The Stu Miller Myth
by Glenn Dickey
Jan 06, 2015

For most of his major league career, Stu Miller was known as the pitcher who was blown off the mound by the Candlestick wind during an All-Star game. Miller, who died this week at 87, always resented that because he knew it didn’t happen. So did I, because I was there, covering the game for the Watsonville Register-Pajaronian.
This was July, 1961, and the first of two All-Star games was being played at Candlestick Park. In the ninth inning, Miller was on the mound, starting his windup. A gust of wind hit him and he swayed just a bit, enough for him to be called for a balk.
He didn’t think much of it and neither did I, especially when the National League rallied in the bottom of the 10th inning to overcome an AL lead and win the game.
That winning rally involved four players now in the Hall of Fame: Willie Mays, Hank Aaron, Frank Robinson and Roberto Clemente. That was the focus of my story because I thought that was the most significant element.
My opinion was supported by an independent voice. At that time, E. P. Dutton was putting out a yearly edition of “The Best Sports Stories.” Editors would select the single best story from each of the top events of the year. Mine was selected for that All-Star game. (Years later, when I was with The Chronicle, my story on the fourth Super Bowl was also selected.)
But the front page headline in The Chronicle the next day, in huge black letters was, “Stu Miller Blown Off Mound.” Miller would say many times in the future, including to me when I interviewed him for my 40-year history on the San Francisco Giants in 1996, “You’d have thought that I’d been plastered against the centerfield fence.”
There were elements involved, though, that had nothing to do with the game and everything to do with The Chronicle’s survival.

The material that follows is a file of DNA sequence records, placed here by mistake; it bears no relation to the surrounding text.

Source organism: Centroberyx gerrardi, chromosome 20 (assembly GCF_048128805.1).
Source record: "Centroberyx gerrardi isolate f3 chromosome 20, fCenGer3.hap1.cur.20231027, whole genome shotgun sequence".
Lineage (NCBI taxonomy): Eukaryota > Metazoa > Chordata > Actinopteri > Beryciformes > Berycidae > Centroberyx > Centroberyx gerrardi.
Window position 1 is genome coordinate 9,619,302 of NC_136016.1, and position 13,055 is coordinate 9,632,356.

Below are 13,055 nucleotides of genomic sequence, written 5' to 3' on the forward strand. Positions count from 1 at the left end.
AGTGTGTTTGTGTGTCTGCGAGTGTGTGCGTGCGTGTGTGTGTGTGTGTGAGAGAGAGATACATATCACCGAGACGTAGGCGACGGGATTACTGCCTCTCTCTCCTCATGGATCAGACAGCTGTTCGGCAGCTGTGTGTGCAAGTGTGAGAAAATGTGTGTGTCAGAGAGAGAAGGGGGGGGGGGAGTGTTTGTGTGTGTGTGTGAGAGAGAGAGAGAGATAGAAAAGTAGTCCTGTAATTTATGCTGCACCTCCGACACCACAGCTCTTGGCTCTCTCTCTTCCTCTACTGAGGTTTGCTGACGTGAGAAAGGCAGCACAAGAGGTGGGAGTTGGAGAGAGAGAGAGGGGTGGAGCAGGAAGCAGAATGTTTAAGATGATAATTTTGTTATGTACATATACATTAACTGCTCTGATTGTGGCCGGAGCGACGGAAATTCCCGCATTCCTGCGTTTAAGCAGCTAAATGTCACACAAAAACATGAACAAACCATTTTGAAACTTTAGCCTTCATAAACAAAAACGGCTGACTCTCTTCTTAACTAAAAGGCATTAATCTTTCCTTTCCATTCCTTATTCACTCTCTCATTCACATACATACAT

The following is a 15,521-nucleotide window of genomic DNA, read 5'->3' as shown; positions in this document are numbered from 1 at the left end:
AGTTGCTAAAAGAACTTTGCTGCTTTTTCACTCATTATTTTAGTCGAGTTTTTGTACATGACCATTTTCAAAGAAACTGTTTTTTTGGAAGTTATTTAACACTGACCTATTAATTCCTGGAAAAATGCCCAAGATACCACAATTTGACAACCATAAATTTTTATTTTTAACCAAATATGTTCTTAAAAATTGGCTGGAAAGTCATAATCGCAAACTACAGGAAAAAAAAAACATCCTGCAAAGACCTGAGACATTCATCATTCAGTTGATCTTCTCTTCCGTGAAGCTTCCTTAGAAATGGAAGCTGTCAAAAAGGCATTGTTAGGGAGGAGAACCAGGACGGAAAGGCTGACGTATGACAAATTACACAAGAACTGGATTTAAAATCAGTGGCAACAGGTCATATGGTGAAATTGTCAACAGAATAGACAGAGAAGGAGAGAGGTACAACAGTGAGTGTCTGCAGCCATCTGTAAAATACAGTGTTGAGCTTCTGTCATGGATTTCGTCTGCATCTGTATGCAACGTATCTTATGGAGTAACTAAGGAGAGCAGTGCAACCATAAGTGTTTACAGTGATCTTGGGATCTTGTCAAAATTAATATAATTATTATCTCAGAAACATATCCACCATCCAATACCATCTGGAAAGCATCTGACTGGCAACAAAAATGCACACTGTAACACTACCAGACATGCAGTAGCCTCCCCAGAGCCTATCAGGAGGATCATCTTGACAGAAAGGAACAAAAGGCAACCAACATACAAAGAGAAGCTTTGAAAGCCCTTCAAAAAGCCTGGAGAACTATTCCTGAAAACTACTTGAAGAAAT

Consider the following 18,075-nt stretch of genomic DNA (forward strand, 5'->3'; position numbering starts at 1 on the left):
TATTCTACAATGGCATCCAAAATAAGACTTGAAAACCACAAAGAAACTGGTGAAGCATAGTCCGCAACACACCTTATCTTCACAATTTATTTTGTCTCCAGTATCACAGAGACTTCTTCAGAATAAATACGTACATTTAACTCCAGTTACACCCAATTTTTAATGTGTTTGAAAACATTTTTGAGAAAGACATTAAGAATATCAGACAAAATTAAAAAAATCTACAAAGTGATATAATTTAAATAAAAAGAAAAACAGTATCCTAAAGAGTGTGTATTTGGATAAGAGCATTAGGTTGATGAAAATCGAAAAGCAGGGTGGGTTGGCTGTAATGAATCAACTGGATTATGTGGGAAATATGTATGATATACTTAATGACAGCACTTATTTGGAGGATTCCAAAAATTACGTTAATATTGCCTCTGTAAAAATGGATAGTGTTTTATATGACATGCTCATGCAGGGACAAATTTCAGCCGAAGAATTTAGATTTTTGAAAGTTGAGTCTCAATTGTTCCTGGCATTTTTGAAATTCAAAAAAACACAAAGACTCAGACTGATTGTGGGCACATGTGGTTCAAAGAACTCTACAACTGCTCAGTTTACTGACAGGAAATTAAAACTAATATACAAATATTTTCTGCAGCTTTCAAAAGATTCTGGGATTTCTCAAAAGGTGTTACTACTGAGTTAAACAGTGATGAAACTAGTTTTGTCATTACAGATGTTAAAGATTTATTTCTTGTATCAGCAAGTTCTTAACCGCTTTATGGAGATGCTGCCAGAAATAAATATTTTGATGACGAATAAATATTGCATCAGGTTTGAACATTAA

In the late ‘50s, when I was at Cal, there were four daily newspapers in San Francisco, the Examiner and Chronicle in the morning, the News and Call-Bulletin in the afternoon. The Chronicle was lagging far behind the Examiner in circulation, kept going only because of the money that was flowing in from the television station it owned, KRON.
Then, Newhall was hired as the executive editor. He turned The Chronicle into an extremely lively paper, making a sports columnist out of Charles McCabe, for the sole purpose of arousing the ire of fans who were knowledgeable about sports, which McCabe wasn’t. Every day, Newhall wanted huge black headlines on the front page with dramatic stories. The one I remember most after I came to work there was one bemoaning the supposedly bad coffee served in local restaurants. “A Great City’s Residents Forced to Drink Swill.”
So, the Miller story fit the formula. Accuracy was not demanded.
Newhall’s plan worked very well. The Chronicle’s circulation surged, eventually passing The Examiner’s in 1963, just before I came to work at The Chron, and forcing The Examiner to settle in 1966 for an agreement that put the paper in the afternoon. The one concession to The Examiner was that they could handle the live news, including sports, on Sunday. That wasn’t enough to prevent their subscription frp, dropping to less than 1/6th of The Chronicle’s before the Hearst Corporation bought the paper in 2000.
The Chronicle continued to thrive until the Hearst takeover. There were great columnists, Caen of course, Art Hoppe, McCabe as a general interest columnist and me in sports. That ended with the Hearst takeover because the Examiner editors took over and brought the paper down to their level. It wasn’t until after circulation had dropped precipitously that the Hearst people in New York fired all but one of them and let sensible editors take over. It was too late by then to restore The Chronicle to its previous level.
But, it was fun while it lasted, and the Stu Miller saga was one part of all that, even if he didn’t appreciate it.

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